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Photography has captivated its audiences ever since the first prints became available for public view, however, even in the modern world which is completely immersed in images the photograph maintains its value as a social, cultural and historical artifact.
Throughout the years certain photos have stood out from the rest, not only for their composition and beauty, but also for their price tags; some of which are pretty astronomical!
Rhein II by Andreas Gursky
This understated photo of the Lower Rhine, in Germany, was taken in 1999 by the photographer Andreas Gursky. It shows the Rhine cutting horizontally across the frame with green banks on either side and a footpath in the foreground (Refer to Wikipedia for the actual photo).
The sky is gloomy although there is a speckling of sunlight playing on the river’s water. Interestingly, the creator, Gursky, actually used digital editing software to cut out a factory building in the background as well as some dog walkers in the foreground to create this almost abstract chromogenic composition.
Andreas Gursky is a world renowned photographer who is most famous for his architectural and cityscape photography. The composition of this photo is a great example of the use of the rule of thirds and due to its perfect execution it strikes a deep chord with the viewer.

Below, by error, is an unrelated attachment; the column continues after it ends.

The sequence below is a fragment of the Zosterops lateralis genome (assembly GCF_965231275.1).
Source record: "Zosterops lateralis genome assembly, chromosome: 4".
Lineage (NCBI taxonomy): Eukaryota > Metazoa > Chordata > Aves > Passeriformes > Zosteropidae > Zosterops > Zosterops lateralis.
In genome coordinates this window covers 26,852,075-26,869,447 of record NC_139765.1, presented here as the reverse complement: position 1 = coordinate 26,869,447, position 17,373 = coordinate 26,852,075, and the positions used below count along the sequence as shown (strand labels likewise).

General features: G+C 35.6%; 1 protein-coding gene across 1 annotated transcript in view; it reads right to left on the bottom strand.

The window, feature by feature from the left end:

This photo, Rhein II, went on to sell for $4.3 million in 2011, which made it one of the most expensive photographs ever sold at auction.
99 Cent II Diptychon by Andrea Gursky
In this powerfully thought provoking photo of a supermarket stacked with low priced, brightly colored items Andrea Gursky captures a garish portrait of the modern world of fast food and hyper consumerism.
The image is a Diptychon, which is a two part piece shown together, that was originally taken in the late 1990s, probably in 1999. Gursky digitally modified the image in 2001 to change and reduce the perspectives before printing them on acrylic glass. This image was part of a 6 part set, all of which explored the same theme.
The photo was sold at Sotheby’s, in England, for $3.34 million in 2007 becoming the most expensive photo sold in the world, at least until 2011 when Gursky broke his own record selling the Rhein II for even more!
The Pond – Moonrise by Edward Steichen
In this haunting photograph Edward Steichen manages to perfectly encapsulate the feelings of the quiet lake at night. It’s an early example of photography as a fine art and was taken in 1904 in Mamaroneck, New York.
The hint of the moon peeking through the woods adds to the powerful atmosphere of the scene. The similarities of the compositional technique clearly owes a lot to the impressionist painters of the era and goes to show how photographers of the time were striving for their new art form to be seen as a fine art.
The color of the image was created by hand by applying special light sensitive gums to the negative which gives the final print more than one color. The work was painstaking but at the forefront of photographic techniques of the time. This also explains the slightly unusual exposure of the finished piece.